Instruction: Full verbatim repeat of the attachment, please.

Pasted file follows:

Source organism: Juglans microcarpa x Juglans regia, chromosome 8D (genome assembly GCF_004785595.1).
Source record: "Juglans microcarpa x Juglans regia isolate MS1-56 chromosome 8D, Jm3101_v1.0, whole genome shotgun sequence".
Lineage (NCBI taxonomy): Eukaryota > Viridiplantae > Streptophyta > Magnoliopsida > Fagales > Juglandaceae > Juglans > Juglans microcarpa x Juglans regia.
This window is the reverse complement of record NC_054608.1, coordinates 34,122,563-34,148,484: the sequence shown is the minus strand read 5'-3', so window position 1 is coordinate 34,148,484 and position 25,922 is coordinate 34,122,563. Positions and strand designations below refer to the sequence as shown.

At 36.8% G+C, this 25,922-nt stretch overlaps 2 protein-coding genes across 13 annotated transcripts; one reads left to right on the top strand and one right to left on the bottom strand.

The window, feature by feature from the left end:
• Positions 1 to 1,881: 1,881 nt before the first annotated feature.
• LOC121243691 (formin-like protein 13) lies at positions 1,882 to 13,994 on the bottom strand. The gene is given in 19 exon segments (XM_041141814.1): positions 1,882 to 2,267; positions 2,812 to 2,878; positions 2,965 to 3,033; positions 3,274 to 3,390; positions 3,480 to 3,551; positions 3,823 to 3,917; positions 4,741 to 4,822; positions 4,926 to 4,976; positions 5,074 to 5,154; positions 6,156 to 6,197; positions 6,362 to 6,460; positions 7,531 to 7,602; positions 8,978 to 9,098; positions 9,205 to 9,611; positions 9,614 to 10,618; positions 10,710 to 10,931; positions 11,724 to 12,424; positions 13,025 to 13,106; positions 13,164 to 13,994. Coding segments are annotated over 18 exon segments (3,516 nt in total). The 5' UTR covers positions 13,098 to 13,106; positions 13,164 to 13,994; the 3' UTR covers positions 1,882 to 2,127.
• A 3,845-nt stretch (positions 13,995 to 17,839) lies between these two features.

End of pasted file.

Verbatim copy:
Source organism: Juglans microcarpa x Juglans regia, chromosome 8D (genome assembly GCF_004785595.1).
Source record: "Juglans microcarpa x Juglans regia isolate MS1-56 chromosome 8D, Jm3101_v1.0, whole genome shotgun sequence".
Lineage (NCBI taxonomy): Eukaryota > Viridiplantae > Streptophyta > Magnoliopsida > Fagales > Juglandaceae > Juglans > Juglans microcarpa x Juglans regia.
This window is the reverse complement of record NC_054608.1, coordinates 34,122,563-34,148,484: the sequence shown is the minus strand read 5'-3', so window position 1 is coordinate 34,148,484 and position 25,922 is coordinate 34,122,563. Positions and strand designations below refer to the sequence as shown.

At 36.8% G+C, this 25,922-nt stretch overlaps 2 protein-coding genes across 13 annotated transcripts; one reads left to right on the top strand and one right to left on the bottom strand.

The window, feature by feature from the left end:
• Positions 1 to 1,881: 1,881 nt before the first annotated feature.
• LOC121243691 (formin-like protein 13) lies at positions 1,882 to 13,994 on the bottom strand. The gene is given in 19 exon segments (XM_041141814.1): positions 1,882 to 2,267; positions 2,812 to 2,878; positions 2,965 to 3,033; positions 3,274 to 3,390; positions 3,480 to 3,551; positions 3,823 to 3,917; positions 4,741 to 4,822; positions 4,926 to 4,976; positions 5,074 to 5,154; positions 6,156 to 6,197; positions 6,362 to 6,460; positions 7,531 to 7,602; positions 8,978 to 9,098; positions 9,205 to 9,611; positions 9,614 to 10,618; positions 10,710 to 10,931; positions 11,724 to 12,424; positions 13,025 to 13,106; positions 13,164 to 13,994. Coding segments are annotated over 18 exon segments (3,516 nt in total). The 5' UTR covers positions 13,098 to 13,106; positions 13,164 to 13,994; the 3' UTR covers positions 1,882 to 2,127.
• A 3,845-nt stretch (positions 13,995 to 17,839) lies between these two features.